Honestly I do not feel that I was able to contribute to analyzing the product specification or writing the TDD very much. Most of it was about how the web front end and back ends would be organized, which I can’t speak to very much. I did research various other sleep tracking apps like SleepCycle, SleepScore and Sleep++. From that investigation I got some good examples of how the UI might be laid out, and learned that the three primary ways of tracking the quality of sleep on iOS without some additional physical hardware are: using the microphone (and I’m assuming some ML model), using an AppleWatch to track heart rate and motion, using the phone itself to track motion, placed under the pillow. The first is obviously outside of the scope of our Labs project, and the second requires that the user has an AppleWatch, which is much less likely than that they have an iPhone, so we will be using the third method. We also added as a stretch goal to incorporate the heart rate data if the user is “premium” and has an AppleWatch.

I was really nervous about being asked to track the quality of sleep at first because I was fairly certain I could get a bunch of motion data points from the phone over the course of the night, but I wasn’t sure how we would translate that into something describing sleep quality. After we presented our TDD, I was told that it would be good enough for now to just present a graph of the motion over time and let the user decide if the quality was good or not. Then I started looking at CoreMotion more closely and started thinking about the best way to summarize that data over the course of the night. I don’t have any specific solutions yet, but I have started putting together a test app that will let me start collecting some of my own sleep data so that I have some numbers to look at.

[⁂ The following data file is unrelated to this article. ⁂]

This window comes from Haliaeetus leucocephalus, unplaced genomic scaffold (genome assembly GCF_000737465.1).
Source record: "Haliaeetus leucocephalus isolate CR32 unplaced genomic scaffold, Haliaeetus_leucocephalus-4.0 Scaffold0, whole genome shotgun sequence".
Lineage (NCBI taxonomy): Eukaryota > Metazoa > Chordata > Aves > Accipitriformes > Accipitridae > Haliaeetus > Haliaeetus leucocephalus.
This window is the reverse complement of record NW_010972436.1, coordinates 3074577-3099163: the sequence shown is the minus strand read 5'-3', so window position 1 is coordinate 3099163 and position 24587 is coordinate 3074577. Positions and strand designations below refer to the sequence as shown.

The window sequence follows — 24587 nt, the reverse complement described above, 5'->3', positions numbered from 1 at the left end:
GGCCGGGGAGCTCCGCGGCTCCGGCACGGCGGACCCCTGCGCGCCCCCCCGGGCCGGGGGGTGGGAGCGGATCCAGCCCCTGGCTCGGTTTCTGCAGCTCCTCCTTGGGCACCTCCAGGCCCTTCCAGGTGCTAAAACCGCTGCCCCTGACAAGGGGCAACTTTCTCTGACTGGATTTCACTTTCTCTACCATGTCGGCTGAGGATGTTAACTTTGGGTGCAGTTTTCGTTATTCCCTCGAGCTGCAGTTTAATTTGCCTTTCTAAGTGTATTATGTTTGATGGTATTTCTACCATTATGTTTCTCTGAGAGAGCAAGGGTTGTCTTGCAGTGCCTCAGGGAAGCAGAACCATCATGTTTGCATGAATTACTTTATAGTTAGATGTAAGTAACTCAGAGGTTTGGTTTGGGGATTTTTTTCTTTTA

Something that has been holding me back is not being able to work on disparate things until the pull request gets merged. (I think this is a problem with our GitHub flow). If I am working on networking code and realize a problem with the UI, I can’t fix that until after the networking code has been merged, because, even if I make a separate commit, that commit gets added to the current pull request. So I have to remember to go back and fix that UI thing later, instead of just adding a small change now. I am sure there is some way to deal with this in Git, but not in a way that was described in the Github flow given to us. Separate branches? This also is probably a problem that I am more likely to run into in iOS development than the web guys.

The thing that is making me the most nervous for next week is the login/authentication flow, especially with OAuth. That is not really something that we learned in the iOS course. I can probably piece something together that works, but I would rather not do that in the problem-space of privacy/security. I would much rather know the best practices and how I should organize that in my app and/or GitHub repository.